The Federation of Small Businesses has a consistent position on the independence referendum.
We remain neutral, but have worked hard to ensure small business concerns feature in the debate and that our membership is sufficiently well informed to make the best choice for them.
Nowhere is this more important than for our 700 members in the Borders. In April and May of this year we conducted a survey across Scotland. Over 1,800 members replied and the results were analysed independently by the University of Edinburgh Business School. We have now turned this analysis into a handy referendum guide for small businesses which we published last month.
The most consistent response was that the majority felt the standard of debate had been poor. There was also a strong feeling that business owners wanted to know more, not so much about the big economic picture, but what a Yes vote would mean in practice to them, their daily business and their employees.
They raised specific business-related issues such as operational costs, access to customers and the impact on cross-border trade. Questions were asked about currency, tax rates, regulation, EU membership and uncertainty during any transition period.
Firms employing people on both sides of the border have issues about inequalities in take-home pay between those doing the same job. We wonder whether more favourable conditions on one side or other of the border will diminish or increase business.
The fact is that many of these questions can’t be answered fully because no one actually knows how they’ll pan out until after the vote. If it’s a Yes, then a lot of these issues will need to be negotiated – and many will hinge on whether we are in the EU (and, if so, on what terms). If we say No, the main parties at Westminster will need to deliver on their pledge of greater devolved powers.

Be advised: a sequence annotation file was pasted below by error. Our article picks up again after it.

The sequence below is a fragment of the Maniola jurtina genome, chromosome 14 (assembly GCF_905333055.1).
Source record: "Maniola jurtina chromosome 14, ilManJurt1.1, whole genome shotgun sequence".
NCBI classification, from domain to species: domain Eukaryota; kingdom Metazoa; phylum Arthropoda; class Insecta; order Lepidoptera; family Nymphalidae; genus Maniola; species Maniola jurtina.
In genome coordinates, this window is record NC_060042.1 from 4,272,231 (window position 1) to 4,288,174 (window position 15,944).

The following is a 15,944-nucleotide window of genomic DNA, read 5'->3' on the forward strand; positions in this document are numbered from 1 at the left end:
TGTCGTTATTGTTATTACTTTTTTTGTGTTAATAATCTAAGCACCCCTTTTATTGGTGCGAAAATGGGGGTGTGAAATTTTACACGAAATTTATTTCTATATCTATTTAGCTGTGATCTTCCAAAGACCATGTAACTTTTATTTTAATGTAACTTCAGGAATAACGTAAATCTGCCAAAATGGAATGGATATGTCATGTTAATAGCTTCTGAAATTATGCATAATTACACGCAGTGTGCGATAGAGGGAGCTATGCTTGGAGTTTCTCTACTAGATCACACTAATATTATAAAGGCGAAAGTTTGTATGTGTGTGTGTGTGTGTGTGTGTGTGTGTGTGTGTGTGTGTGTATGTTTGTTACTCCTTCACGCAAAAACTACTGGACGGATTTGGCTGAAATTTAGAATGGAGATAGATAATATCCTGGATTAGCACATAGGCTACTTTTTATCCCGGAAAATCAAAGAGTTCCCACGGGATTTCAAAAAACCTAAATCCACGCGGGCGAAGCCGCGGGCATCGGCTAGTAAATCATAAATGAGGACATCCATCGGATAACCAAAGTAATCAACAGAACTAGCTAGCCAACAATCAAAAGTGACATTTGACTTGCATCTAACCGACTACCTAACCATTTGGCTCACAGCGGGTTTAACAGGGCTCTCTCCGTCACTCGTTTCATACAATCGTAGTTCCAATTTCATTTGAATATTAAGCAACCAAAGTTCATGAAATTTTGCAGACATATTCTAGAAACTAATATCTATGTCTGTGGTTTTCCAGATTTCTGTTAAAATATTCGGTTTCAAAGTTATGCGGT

Earlier this month also saw the Scottish Government publish a leaflet, “Helping Small Businesses Flourish”, which promises a focus on SMEs and increased support for manufacturing, cutting corporation tax by up to three percentage points below the UK rate and better government procurement opportunities. The creation of a more efficient tax system and improved connections for rural Scotland – including broadband – are also highlighted.
Marvellous stuff. But focus means what exactly? Some might argue that the Scottish or Westminster governments could do a lot of this already. Others might say that this sort of pledge should be in a party’s election manifesto, rather than a document about constitutional change.
On the other hand, the Westminster Government has missed the opportunity to get High Speed Rail to Scotland (which has an eight-fold pay-back) and to get moving on completing the dualling of the A1. Further studies aren’t the same as construction.
Half our members think independence may offer new opportunities, while half don’t see any potential benefits and, nationally, ten per cent are considering moving in the event of independence.
But what is also evident is that 27 per cent say they might be influenced further and 13 per cent haven’t decided. Thus, with 40 per cent open to persuasion, it is not too late for both sides to get some specifics on the table. Confidence means investment means jobs.